Because he started Hardent out of necessity, he got a crash course in small-business ownership. Now, Hardent counts multinational electronics companies such as LG, Microsoft, Sony and even the National Aeronautics and Space Administration as its clients.

"It was survival. And sometimes, not having any other options helps you make it through," he explains. "Most people don't make it in business because they have other options. They didn't have to make it. True survival to do things, and keep focused on what you need, allows for interesting adventures."

Some of the adventures he has had are also away from the office. They have happened on the racetrack.

After selling his 911 in 2002, he hung on to another Porsche he had acquired – an old 944 (a two-door sports car that was in production until 1991) that he fixed up and began racing.

Despite a tough start to his business from 2002 until 2004, Mr. Robin continued to race the 944. He started going to Porsche Club meetings in Montreal and eventually became a race instructor for the club. He converted his 944 to an official racing car, as opposed to a track-ready car, in 2004.

Since he didn't come from a rich family, Mr. Robin admits his first 944 "was a piece of [junk]."

His business turned profitable at about the same time as he started to run the 944 Challenge Canada racing series, a circuit of races for Porsche 944s that goes around Ontario and Quebec.

Antoine Chaloub, an architect in Montreal, is a friend of Mr. Robin's. He is also a customer: Mr. Robin helped build a restored Porsche 944 race car from the ground up.

"My trust in him is limitless," Mr. Chaloub says. "His way of planning the construction of a race car amazed me, and his obsession to detail – how everything has to fit perfectly – I had never seen. No wonder people like him are successful. It has nothing to do with luck."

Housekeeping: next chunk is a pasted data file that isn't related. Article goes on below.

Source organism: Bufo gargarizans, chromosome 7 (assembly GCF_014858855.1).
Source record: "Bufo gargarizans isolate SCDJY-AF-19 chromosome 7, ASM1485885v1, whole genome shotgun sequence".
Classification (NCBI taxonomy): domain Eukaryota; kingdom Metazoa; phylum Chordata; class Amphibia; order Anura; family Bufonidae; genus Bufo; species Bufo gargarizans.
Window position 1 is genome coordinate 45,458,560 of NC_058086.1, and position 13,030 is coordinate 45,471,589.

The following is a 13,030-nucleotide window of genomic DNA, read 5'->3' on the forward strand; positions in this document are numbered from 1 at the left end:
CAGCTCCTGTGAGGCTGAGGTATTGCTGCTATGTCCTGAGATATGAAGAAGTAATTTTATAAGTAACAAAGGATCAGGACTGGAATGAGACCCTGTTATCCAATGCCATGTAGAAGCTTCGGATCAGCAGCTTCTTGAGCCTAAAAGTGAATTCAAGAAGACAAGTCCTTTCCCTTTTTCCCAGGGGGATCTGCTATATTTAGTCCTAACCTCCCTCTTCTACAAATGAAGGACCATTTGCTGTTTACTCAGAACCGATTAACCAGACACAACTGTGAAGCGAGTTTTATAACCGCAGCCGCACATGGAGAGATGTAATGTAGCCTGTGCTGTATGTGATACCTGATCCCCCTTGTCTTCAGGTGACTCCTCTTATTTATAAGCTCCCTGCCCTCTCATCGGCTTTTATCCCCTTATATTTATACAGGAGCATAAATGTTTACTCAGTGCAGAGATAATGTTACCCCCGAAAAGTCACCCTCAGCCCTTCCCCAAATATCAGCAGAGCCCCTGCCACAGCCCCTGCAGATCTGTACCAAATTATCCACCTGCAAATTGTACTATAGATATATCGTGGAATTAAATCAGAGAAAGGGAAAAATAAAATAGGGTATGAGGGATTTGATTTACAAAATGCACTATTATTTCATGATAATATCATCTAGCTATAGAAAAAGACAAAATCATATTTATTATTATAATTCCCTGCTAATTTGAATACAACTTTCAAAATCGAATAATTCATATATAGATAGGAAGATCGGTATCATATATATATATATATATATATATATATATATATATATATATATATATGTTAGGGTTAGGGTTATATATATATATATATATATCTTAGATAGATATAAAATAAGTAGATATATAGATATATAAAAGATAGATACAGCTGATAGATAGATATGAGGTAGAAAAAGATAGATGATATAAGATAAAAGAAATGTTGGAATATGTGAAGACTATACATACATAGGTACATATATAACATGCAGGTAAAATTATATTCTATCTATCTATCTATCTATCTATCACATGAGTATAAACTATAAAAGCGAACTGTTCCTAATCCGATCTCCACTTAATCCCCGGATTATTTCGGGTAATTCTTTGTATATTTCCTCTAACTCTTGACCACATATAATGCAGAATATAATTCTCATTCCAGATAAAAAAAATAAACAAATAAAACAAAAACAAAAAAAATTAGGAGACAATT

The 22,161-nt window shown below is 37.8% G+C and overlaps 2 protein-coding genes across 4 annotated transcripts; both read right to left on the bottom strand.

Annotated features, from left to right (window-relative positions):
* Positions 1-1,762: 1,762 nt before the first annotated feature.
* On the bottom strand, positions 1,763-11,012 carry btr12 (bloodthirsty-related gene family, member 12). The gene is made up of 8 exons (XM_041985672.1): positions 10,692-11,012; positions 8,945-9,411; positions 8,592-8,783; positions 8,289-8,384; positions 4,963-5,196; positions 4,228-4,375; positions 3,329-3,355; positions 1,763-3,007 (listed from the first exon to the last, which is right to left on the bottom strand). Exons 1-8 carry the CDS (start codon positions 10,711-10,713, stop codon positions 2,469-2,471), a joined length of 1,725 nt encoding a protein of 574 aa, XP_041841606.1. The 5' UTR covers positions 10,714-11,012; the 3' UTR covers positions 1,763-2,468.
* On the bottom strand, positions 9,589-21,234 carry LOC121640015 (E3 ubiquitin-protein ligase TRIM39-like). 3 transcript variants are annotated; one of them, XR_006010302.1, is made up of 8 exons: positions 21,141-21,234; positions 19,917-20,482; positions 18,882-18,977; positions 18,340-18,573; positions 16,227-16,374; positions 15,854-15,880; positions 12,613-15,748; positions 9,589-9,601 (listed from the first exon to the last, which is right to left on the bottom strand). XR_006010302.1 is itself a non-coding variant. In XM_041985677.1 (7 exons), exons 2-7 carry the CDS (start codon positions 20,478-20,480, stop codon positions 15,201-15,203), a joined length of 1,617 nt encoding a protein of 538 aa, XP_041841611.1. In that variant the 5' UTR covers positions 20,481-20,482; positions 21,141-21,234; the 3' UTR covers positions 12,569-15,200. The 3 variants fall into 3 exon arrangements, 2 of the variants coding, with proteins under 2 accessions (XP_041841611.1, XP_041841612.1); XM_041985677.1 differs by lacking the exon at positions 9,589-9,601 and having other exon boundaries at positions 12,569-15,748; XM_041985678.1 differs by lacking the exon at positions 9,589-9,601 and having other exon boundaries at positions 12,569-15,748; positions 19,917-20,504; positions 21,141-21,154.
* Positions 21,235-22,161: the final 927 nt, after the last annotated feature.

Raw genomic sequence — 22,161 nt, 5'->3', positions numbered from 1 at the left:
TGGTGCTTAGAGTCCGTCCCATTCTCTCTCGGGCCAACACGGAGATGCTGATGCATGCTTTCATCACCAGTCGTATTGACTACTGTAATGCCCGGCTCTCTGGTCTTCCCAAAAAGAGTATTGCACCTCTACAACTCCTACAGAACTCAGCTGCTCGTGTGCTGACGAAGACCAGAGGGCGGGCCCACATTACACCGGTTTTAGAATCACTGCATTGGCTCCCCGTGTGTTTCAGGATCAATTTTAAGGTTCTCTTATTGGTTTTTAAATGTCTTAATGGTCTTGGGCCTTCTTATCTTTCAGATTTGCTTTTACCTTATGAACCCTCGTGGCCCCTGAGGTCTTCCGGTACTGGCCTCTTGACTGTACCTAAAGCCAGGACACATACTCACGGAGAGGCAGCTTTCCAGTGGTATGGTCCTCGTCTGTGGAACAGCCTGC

When he compares the business and racing worlds, Mr. Robin says there are a lot of similarities.

"There are a lot of unknowns in racing, just like in business. There's always stuff going on, always things happening last minute. You need to be well prepared for anything that can happen," he says. "Success in racing comes from a combination of good investments, choices and attention to detail. You need the right people around you. It's all the same ingredients if you want to have success in business."

Mr. Robin pauses when asked if there is any thrill in business that is the same as he gets when he is behind the wheel of a race car, ripping around a track at speeds north of 200 kilometres an hour.

As with many business owners, there's the thrill of the deal.

"Things happen more slowly in business obviously. But when you're working on a big business deal – several thousand dollars with a 95-per-cent margin on something you've been working on for many years – that's a thrill," he says. "It's long-term strategy rather than short-term risk, like racing."

At 28, Mr. Robin was driving without a map. Now, the 43-year-old father of three is successfully navigating both the business and racing worlds.

His love of racing has also rubbed off on his eldest son. At 15, he has already been racing go-karts for seven years – but he hasn't been behind the wheel of a Porsche yet, Mr. Robin says.

There will be a few options to choose from when he does, though. Mr. Robin now owns four Porsches – two for racing and two for regular driving.

So which one does Mr. Robin take to work every day?

"I take the train," he says, again with a hearty laugh.